] Double glazed windows generally have sealed glazings with 2 panes separated by an air gap (usually 12-18 mm) which improves the thermal insulation, especially if the glass is coated and l? gap is filled with an inert gas. This is a significant improvement that has resulted in significant energy savings and reduced carbon dioxide emissions, especially in new buildings. Building Regulations Make Double Glazing Virtually Mandatory in New Buildings

Often, replacing existing windows with double glazed windows can change the appearance, especially the smoothness of new glass and the need for sections wider. and the glazing bars.

In historic buildings, there should be a strong preference for renovation rather than replacement because the use of double glazing will inevitably result in a loss of traditional fabric. The addition of secondary glazing would often be the preferred alternative

The advantages of double glazing over other window enhancement methods are often overestimated. Much of the comfort and energy efficiency benefits of the new double glazing come from the reduction in air currents that will result from well-fitting window frames with built-in anti-fog sealing. These additional benefits are also available through the repair and waterproofing of existing windows or secondary windows. With regular improvements in the efficiency of secondary glazing, it is even possible that the performance of secondary glazing exceeds that of new double glazing.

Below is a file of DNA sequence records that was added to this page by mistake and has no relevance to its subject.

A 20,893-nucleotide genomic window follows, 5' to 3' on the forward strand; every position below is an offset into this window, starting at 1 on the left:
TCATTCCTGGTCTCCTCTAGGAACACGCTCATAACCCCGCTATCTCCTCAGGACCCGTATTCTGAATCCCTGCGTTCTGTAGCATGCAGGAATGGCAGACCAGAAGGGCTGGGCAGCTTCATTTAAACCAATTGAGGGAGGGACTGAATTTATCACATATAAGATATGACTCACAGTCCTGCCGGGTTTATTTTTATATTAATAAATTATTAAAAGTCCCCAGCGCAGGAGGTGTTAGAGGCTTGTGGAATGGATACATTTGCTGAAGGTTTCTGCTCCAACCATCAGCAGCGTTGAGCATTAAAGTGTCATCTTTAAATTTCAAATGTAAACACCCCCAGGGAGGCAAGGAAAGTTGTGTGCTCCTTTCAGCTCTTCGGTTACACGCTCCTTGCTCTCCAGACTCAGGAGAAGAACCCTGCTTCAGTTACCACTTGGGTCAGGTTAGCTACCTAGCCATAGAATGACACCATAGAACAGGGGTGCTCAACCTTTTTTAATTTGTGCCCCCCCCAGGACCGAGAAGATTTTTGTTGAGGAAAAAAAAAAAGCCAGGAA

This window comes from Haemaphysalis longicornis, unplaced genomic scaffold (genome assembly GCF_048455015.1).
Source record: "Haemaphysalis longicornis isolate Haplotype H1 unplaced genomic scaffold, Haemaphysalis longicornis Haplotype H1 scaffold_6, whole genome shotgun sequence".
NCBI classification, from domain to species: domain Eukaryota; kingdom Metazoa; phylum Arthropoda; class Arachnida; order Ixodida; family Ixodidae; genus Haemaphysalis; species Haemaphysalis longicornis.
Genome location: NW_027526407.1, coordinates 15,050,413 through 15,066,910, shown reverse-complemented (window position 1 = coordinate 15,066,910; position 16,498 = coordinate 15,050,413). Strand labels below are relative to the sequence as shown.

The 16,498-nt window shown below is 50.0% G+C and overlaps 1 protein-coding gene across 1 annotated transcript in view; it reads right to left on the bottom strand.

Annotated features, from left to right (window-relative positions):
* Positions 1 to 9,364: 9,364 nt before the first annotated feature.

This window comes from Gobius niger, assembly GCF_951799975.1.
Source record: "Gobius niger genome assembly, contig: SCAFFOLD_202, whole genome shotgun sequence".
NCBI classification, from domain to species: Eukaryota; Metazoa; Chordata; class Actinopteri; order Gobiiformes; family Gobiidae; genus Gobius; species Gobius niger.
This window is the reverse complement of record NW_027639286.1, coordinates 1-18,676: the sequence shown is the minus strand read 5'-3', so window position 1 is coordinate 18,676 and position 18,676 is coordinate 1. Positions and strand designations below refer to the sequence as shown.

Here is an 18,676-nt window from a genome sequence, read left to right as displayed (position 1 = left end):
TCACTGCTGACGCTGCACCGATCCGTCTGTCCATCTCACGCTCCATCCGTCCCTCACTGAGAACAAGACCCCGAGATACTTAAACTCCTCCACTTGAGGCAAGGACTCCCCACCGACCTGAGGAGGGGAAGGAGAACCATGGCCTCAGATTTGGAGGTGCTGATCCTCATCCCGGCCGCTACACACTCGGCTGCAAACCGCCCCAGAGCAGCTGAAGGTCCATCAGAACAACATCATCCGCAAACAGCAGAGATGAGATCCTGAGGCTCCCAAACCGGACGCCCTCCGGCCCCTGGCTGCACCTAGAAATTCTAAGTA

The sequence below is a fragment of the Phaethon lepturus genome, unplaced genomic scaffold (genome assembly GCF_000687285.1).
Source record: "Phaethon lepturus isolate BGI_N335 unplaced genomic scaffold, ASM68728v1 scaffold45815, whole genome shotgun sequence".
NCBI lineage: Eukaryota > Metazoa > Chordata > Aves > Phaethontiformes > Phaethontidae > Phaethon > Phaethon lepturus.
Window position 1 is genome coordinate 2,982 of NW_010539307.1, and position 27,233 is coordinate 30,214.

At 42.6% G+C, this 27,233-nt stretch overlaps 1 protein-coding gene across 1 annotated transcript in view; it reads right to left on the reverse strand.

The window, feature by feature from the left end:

In terms of noise elimination, double glazing is no better than simple glazing; and may be to some extent inferior for traffic noise. The important principles for noise reduction are that windows are snug and tight. The secondary glazing, with its much wider space between the panes, is a better acoustic insulator. Wooden shutters and heavy drapes can also bring noticeable improvements to sound insulation.

Secondary glazing or fog lights?

The waterproofing is most often the first alternative to take into account to improve the energy efficiency of windows. an old building. Since windows are often the main source of air infiltration, draft is one of the best ways to improve comfort and limit energy consumption, with little or no change in the appearance of the building.